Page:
NEW BEDFORD — In a first for the city, the Greater New Bedford region, and possibly for southeastern Massachusetts, a local church will be getting a transgender woman as its leader.

Rev. Dr. Donnie Anderson will be formally installed as pastor at the Pilgrim United Church of Christ in downtown New Bedford on Sunday afternoon in a 3 p.m. ceremony that all are invited to attend, according to the church's website.

Now 74, the reverend and Rhode Island native has been serving as the congregation's interim pastor since April 2021, after getting her start in ministry in a Dartmouth church in the early 1970's.

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"I’m just so delighted," she said of the appointment. "I think the congregation and I are just a nice match, and appreciate one another...I love New Bedford, I love the fact that the church is really engaged in the community."

Anderson retired after more than 12 years as the Executive Minister for the Rhode Island State Council of Churches.

"I loved that work, but I wanted to finish where I began — in the local parish," she said. "I love being a pastor. And I was hoping that there would be a church that would not only accept me as transgender, but that I would fit in so many other ways."

She found that place at Pilgrim United, which she describes as a group of people that cares about everybody.

"Whether you have money or you don’t have money, you have a degree or don’t have a degree, you can still come and be welcome,” she said, adding with a laugh, "I feel like I hit the jackpot at the end of the rainbow!"

Coming out as a transgender woman

Anderson came out as transgender in August 2017, at the age of 69.

"I wish I understood who I was earlier,” she said. “When I was nine, in 1956, I tried to have a conversation with my mom, because I knew there was something different about me."

But at the time, she noted, even though her mother loved her, "there was no way there was any conversation about this."

“At nine years old, I went into the closet," Anderson said. "And I just denied even thinking about it."

For decades, men with feminine inclinations were thought to be gay, Anderson said — but since she isn't attracted to men, she didn't know where she fit in.

"I just thought I was an anomaly, for years and years and years," she said.

It wasn’t until Caitlyn Jenner came out and the resulting conversations about transgender identity that she finally realized who she was.

"It took a long time, because I was concerned," she noted. "I was concerned about what it would do to my family, I was concerned about my profession — you know, at that point I knew of no transgender clergy at all."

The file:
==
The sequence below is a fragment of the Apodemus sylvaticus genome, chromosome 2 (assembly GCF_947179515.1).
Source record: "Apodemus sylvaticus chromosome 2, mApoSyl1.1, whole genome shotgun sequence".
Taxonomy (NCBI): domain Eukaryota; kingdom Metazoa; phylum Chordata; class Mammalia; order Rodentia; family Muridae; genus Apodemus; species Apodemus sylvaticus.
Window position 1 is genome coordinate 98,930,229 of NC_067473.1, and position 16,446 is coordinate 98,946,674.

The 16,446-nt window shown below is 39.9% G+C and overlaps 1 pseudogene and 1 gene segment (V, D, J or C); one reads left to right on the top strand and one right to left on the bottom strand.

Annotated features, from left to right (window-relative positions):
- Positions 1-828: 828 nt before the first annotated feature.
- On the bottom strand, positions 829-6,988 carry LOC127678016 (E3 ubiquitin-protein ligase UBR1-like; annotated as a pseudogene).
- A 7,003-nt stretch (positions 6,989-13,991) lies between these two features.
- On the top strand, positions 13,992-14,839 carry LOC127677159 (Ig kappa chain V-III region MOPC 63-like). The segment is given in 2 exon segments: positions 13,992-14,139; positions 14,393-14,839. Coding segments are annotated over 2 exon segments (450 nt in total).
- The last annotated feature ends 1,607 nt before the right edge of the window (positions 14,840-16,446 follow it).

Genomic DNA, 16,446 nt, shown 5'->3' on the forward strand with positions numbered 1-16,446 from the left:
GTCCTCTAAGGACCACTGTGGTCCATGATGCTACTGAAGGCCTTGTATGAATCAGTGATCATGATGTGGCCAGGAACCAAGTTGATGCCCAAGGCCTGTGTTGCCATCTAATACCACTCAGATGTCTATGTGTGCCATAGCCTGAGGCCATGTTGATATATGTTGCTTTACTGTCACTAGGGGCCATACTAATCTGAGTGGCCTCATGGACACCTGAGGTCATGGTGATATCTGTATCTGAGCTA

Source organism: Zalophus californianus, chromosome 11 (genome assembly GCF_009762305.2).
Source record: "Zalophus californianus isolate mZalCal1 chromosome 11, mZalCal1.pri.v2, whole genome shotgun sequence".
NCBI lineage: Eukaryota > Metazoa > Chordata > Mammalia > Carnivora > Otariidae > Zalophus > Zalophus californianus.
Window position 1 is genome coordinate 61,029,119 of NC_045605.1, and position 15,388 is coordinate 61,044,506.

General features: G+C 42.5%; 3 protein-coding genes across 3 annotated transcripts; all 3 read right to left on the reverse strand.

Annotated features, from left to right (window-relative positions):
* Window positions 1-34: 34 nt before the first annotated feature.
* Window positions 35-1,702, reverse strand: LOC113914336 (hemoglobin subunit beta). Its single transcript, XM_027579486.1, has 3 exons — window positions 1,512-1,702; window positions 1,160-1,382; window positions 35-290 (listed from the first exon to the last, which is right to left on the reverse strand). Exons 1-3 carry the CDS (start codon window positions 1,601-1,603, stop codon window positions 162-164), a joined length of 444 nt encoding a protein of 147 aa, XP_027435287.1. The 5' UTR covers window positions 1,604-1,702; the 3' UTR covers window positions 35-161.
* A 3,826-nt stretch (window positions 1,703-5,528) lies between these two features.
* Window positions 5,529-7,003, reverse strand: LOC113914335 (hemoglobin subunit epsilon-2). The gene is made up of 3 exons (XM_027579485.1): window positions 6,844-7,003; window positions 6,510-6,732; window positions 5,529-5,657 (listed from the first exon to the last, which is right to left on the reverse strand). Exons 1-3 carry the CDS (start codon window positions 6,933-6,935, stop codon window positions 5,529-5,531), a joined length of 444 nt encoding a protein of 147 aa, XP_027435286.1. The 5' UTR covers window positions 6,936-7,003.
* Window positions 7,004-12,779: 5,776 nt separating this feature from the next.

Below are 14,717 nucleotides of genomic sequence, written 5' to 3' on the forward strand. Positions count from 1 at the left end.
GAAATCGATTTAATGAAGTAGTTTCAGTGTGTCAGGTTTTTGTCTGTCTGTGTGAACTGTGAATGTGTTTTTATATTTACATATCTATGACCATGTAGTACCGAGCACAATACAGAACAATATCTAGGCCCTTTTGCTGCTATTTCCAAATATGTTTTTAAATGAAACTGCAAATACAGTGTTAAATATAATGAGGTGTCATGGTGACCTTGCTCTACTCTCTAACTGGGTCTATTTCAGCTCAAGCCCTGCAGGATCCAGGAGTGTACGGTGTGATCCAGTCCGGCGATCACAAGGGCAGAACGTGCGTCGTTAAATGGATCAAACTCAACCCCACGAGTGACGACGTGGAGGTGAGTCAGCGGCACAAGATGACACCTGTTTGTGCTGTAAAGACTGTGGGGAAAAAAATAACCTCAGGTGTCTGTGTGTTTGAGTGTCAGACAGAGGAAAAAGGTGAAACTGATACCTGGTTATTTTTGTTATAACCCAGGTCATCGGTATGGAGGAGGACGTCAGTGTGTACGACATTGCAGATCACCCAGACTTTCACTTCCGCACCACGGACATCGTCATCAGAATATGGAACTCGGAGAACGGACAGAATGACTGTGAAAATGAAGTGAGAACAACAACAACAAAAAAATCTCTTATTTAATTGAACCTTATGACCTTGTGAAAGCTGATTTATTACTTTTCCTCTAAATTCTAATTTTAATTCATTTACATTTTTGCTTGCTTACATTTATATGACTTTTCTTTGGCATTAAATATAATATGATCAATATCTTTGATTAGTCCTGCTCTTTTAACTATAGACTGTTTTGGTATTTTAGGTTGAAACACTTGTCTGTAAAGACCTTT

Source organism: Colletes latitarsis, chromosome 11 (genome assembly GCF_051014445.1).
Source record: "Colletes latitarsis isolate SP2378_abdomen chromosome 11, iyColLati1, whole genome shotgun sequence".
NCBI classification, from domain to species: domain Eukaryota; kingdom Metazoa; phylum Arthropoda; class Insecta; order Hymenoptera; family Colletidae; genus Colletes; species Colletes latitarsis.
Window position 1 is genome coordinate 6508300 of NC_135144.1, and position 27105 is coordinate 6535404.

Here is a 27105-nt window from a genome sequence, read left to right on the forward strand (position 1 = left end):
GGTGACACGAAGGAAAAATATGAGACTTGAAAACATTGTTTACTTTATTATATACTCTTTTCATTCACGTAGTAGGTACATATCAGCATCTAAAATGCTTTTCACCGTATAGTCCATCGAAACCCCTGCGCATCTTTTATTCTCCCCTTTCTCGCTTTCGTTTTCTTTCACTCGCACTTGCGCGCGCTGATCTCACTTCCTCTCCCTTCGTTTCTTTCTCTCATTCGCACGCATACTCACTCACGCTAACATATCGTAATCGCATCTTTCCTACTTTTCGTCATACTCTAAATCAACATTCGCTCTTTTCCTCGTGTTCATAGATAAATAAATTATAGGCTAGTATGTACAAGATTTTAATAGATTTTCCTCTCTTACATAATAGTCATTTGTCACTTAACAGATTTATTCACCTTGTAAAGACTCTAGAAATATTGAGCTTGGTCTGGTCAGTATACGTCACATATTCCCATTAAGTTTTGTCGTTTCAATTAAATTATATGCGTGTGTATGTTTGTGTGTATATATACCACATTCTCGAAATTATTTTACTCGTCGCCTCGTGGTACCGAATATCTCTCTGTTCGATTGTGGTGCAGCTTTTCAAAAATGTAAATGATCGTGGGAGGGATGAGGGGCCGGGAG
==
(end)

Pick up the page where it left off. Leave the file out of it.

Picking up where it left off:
But, she said, she ultimately admitted to herself "out loud" that she was a woman, which led to her coming out to her family and deciding to transition.

Being a transgender clergyperson

When Anderson came out to the board at the RI Council of Churches and asked for a sabbatical to transition, they voted 31-0 in a show of support that she said "blew my mind."

"Both in the Jewish community and in much of the Christian community that I dwell in, the reception was overwhelmingly positive," she noted.

But there have been professional difficulties.

Anderson said some of her clergy friends won’t talk to her any more — and some will have a cup of coffee with her secretly, but won’t be seen with her in public, because they’re afraid of losing their jobs.

"But I choose to focus on the positive, and I choose to try and live a life that sends a message that says to especially our young people, that there is hope," she said.

A positive impact

The reverend is particularly proud of the positive community work her congregation does, often with non-profit groups — such as Mercy Meals & More, which serves hot breakfasts to anyone who shows up on Monday through Saturday mornings.

The congregation also helped supply bus passes for Afghan refugee families, and they're involved in the annual guns for groceries program, which provides food coupons in exchange for guns.

"I think that’s what churches ought to be doing," Anderson said.

She doesn't seem to mind being a trailblazer.

"Hopefully, people will see that you can have a transgender pastor and everything’s just fine," she said wryly. "And that will open doors for other people."

Transgender people may need those open doors.

According to Anderson, citing data from a National Transgender Discrimination Survey, the attempted suicide rate in the general U.S. population is more than 4% — while in the transgender community, it's over 40%.


"In the adolescent transgender and non-binary community, depending upon the surveys, it’s anywhere between the high 40s and 53%," she noted. "That’s tragic. I mean, that is beyond epidemic proportions."

She added, "I just want to be one of the voices that’s out there that says, 'There is another way to go…And there are plenty of people who want to support you and help you live a full, healthy, happy life.'"

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